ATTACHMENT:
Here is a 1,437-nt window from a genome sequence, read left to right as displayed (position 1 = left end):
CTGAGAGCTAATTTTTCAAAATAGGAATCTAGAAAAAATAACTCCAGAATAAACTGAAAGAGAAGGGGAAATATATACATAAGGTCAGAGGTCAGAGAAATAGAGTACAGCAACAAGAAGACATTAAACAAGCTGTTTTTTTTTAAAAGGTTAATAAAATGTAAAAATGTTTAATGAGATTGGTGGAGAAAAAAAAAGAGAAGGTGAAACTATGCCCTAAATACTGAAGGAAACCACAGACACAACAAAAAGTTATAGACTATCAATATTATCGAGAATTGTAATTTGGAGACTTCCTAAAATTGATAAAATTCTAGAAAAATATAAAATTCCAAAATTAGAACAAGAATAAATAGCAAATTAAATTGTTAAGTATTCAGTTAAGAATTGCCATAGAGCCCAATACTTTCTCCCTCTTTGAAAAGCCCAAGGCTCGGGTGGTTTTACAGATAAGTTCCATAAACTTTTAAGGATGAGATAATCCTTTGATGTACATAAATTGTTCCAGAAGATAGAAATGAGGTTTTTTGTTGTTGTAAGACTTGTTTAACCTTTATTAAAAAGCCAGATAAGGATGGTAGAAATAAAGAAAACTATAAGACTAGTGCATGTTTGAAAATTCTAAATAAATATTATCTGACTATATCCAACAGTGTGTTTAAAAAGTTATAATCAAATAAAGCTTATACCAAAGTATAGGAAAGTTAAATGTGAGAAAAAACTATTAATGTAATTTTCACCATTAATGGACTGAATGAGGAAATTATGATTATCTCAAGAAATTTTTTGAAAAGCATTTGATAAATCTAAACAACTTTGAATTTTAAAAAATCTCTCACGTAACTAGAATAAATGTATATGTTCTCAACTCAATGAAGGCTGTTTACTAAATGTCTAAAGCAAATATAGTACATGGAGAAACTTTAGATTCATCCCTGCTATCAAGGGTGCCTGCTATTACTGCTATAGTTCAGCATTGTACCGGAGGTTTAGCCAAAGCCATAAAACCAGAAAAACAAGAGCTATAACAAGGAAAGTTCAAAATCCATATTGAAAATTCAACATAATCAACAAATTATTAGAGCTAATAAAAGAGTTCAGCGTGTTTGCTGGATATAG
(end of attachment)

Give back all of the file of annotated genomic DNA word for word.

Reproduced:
Here is a 1,437-nt window from a genome sequence, read left to right as displayed (position 1 = left end):
CTGAGAGCTAATTTTTCAAAATAGGAATCTAGAAAAAATAACTCCAGAATAAACTGAAAGAGAAGGGGAAATATATACATAAGGTCAGAGGTCAGAGAAATAGAGTACAGCAACAAGAAGACATTAAACAAGCTGTTTTTTTTTAAAAGGTTAATAAAATGTAAAAATGTTTAATGAGATTGGTGGAGAAAAAAAAAGAGAAGGTGAAACTATGCCCTAAATACTGAAGGAAACCACAGACACAACAAAAAGTTATAGACTATCAATATTATCGAGAATTGTAATTTGGAGACTTCCTAAAATTGATAAAATTCTAGAAAAATATAAAATTCCAAAATTAGAACAAGAATAAATAGCAAATTAAATTGTTAAGTATTCAGTTAAGAATTGCCATAGAGCCCAATACTTTCTCCCTCTTTGAAAAGCCCAAGGCTCGGGTGGTTTTACAGATAAGTTCCATAAACTTTTAAGGATGAGATAATCCTTTGATGTACATAAATTGTTCCAGAAGATAGAAATGAGGTTTTTTGTTGTTGTAAGACTTGTTTAACCTTTATTAAAAAGCCAGATAAGGATGGTAGAAATAAAGAAAACTATAAGACTAGTGCATGTTTGAAAATTCTAAATAAATATTATCTGACTATATCCAACAGTGTGTTTAAAAAGTTATAATCAAATAAAGCTTATACCAAAGTATAGGAAAGTTAAATGTGAGAAAAAACTATTAATGTAATTTTCACCATTAATGGACTGAATGAGGAAATTATGATTATCTCAAGAAATTTTTTGAAAAGCATTTGATAAATCTAAACAACTTTGAATTTTAAAAAATCTCTCACGTAACTAGAATAAATGTATATGTTCTCAACTCAATGAAGGCTGTTTACTAAATGTCTAAAGCAAATATAGTACATGGAGAAACTTTAGATTCATCCCTGCTATCAAGGGTGCCTGCTATTACTGCTATAGTTCAGCATTGTACCGGAGGTTTAGCCAAAGCCATAAAACCAGAAAAACAAGAGCTATAACAAGGAAAGTTCAAAATCCATATTGAAAATTCAACATAATCAACAAATTATTAGAGCTAATAAAAGAGTTCAGCGTGTTTGCTGGATATAG